Table 1. Toxic Hazardous Waste Generated in Patient Care Constituent EPA HW Number Regulatory Sources of the Waste Level Stream in Healthcare (mg/L) m-Cresol D024 200.0 Insulin (m-Cresol is a preservative) Lindane D013 0.4 Lice and scabies treatment Mercury D002 0.2 Thimerosal preserved vaccines Ophthalmic solutions Amalgam Selenium D010 1.0 Topical or shampoo Silver D011 5.0 Silver nitrate cauterizing sticks Constituent Concentration Range m-Cresol 1800mg/L and up Lindane 10,000 mg/L Mercury 200 mg/L 200 mg/L Up to 400 mg/L Selenium 250 mg/L and up ' Silver 200 mg/L Table 2. Listed Category P and U Hazardous Waste Generated from Patient Care. P or U Listed EPA HW Trade Name Areas Where Chemical Number Commonly Generated Cyclophoshamide U058 Cytoxan Inpatient, outpatient, Neosar and oncological pharmacies Lindane U129 Gamen Inpatient and Kwell outpatient pharmacies Scabene Methanol U154 N/A Laboratories Mitomycin-C U010 Mutamycin Oncology, ophthalmol- Mitosol ogy, and dermatology Nicotine and P075 Nicorette Gum Obstetrics and salts Thrive Gum inpatient Nicoderm CQ Patch behavioral health Nicotrol Patch Phenol U188 Physical therapy Table 3. Civil Penalties Incurred by Federal Facilities for Violations of EPA Rules and Regulations. Agency/Installation Year Description Type Joint Army/Air Force 2013 Failure to: Installation (14) * conduct weekly inspections of HW facilities and containers for leakage or deterioration * ensure staff participation in annual HW management training * submit HW tracking reports Air Force 2012 Improper labeling to clearly Base (15) identify HW, improper management of fluorescent lamps containing mercury, and failure to: * determine if a waste was hazardous * have adequate training plan in place for facility workers handling HW * conduct regular inspections of HW containers Army 2011 Failure to: Installation (16) * have adequate release detection with respect to piping associated with underground storage tanks * operate an incinerator at adequate temperatures * maintain adequate service records regarding appliances containing 50 or more pounds of ozone depleting refrigerants VA Medical 2011 Improper disposal of hazardous Center (17) waste through the biological waste system and failure to: * make HW determinations * inspect, label, date, and close HW containers * make arrangements with emergency responders for spill response support * label used oil containers VA Medical 2009 Unlawful shipping of HW, Center (18) unpermitted on-site incineration of HW, and failure to: * perform proper HW determinations * properly manage HW satellite accumulation containers * keep proper emergency information posted near telephones * conduct weekly inspections of HW storage areas * make proper advance arrangements with local fire and police departments and other emergency responders for responding to emergencies * develop a proper emergency contingency plan * document a personnel training plan * store incompatible wastes without proper segregation Army 2009 Accumulated hazardous waste in Installation (19) an area with a floor drain without taking measures to prevent a leak or spill, and failure to: * determine whether numerous containers held HW * properly label HW containers Coast Guard (20) 2008 For operating a hazardous waste storage facility without a permit or interim status and VA Hospital (21) 2008 failure to label universal waste batteries. For: * storage of HW without a permit * open containers * inadequate facility maintenance * ignitable waste within 50 ft of property line * failure to make a HW determination Army Medical 1999 For improperly storing Center (22) laboratory chemicals without a permit, and failure to notify the EPA prior to receiving a shipment of hazardous waste from a US Army facility in Thailand Agency/Installation Actual Penalty: Type Settlement Agreement Joint Army/Air Force $21,000 Installation (14) Air Force $45,700: Make improvements to Base (15) standard operating procedures and management controls to comply with federal hazardous waste laws. Army $33,000: Agreement to purchase Installation (16) environmental friendly refrigerants for $310,000. VA Medical $18,000: Agreement to spend Center (17) $62,000 to erect an HW accumu- lation building. VA Medical $52,000: $482,000 to develop Center (18) and implement a program to properly manager pharmaceutical and chemical wastes. Army $89,500 Installation (19) Coast Guard (20) $9,280: $89,290 to purchase a new digital x-ray machine for its dental clinic. VA Hospital (21) $32,500 Army Medical $50,400: Agreement to complete Center (22) a $1.6 million project to purchase and implement a hazardous material management system.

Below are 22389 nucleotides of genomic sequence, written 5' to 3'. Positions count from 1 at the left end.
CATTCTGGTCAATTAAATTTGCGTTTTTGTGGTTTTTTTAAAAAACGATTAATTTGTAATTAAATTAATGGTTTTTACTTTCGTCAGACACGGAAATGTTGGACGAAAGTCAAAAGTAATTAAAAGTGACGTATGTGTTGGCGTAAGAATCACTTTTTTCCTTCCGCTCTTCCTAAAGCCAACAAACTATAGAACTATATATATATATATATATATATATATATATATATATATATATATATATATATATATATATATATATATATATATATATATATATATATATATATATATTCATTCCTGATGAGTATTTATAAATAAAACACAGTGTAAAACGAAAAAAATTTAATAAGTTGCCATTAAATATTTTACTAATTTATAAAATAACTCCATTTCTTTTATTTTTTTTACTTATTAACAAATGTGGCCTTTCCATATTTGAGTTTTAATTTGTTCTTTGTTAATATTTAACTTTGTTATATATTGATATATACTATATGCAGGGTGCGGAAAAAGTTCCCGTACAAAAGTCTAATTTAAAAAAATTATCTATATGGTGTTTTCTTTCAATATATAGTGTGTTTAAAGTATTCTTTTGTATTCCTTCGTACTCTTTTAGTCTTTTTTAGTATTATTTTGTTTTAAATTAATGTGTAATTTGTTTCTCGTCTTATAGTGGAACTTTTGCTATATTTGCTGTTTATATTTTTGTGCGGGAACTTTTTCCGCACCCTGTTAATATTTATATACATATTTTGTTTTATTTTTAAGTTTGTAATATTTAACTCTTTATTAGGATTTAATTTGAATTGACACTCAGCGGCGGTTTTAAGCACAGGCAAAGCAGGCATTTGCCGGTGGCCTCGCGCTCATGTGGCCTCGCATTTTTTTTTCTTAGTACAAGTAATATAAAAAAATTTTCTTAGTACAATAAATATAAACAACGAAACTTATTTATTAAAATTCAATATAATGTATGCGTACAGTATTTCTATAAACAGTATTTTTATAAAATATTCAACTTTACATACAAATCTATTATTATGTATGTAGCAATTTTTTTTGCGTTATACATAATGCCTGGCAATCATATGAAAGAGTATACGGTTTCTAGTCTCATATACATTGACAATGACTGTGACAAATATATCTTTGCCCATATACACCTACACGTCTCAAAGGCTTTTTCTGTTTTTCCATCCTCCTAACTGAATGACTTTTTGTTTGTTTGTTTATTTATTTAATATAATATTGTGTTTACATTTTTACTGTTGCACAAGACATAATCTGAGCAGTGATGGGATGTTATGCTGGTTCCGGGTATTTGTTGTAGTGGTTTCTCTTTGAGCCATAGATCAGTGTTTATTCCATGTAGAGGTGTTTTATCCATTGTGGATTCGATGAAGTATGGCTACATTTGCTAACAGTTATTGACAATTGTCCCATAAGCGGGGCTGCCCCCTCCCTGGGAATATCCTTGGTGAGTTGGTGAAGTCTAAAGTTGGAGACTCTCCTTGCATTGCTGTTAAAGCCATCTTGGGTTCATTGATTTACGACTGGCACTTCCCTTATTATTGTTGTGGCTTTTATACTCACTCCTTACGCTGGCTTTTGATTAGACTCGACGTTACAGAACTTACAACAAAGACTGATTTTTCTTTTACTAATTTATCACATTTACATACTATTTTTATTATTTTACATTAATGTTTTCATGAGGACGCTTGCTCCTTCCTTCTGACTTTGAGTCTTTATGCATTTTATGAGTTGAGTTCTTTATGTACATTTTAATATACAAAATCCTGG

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|Publication:||U.S. Army Medical Department Journal|
|Date:||Jan 1, 2015|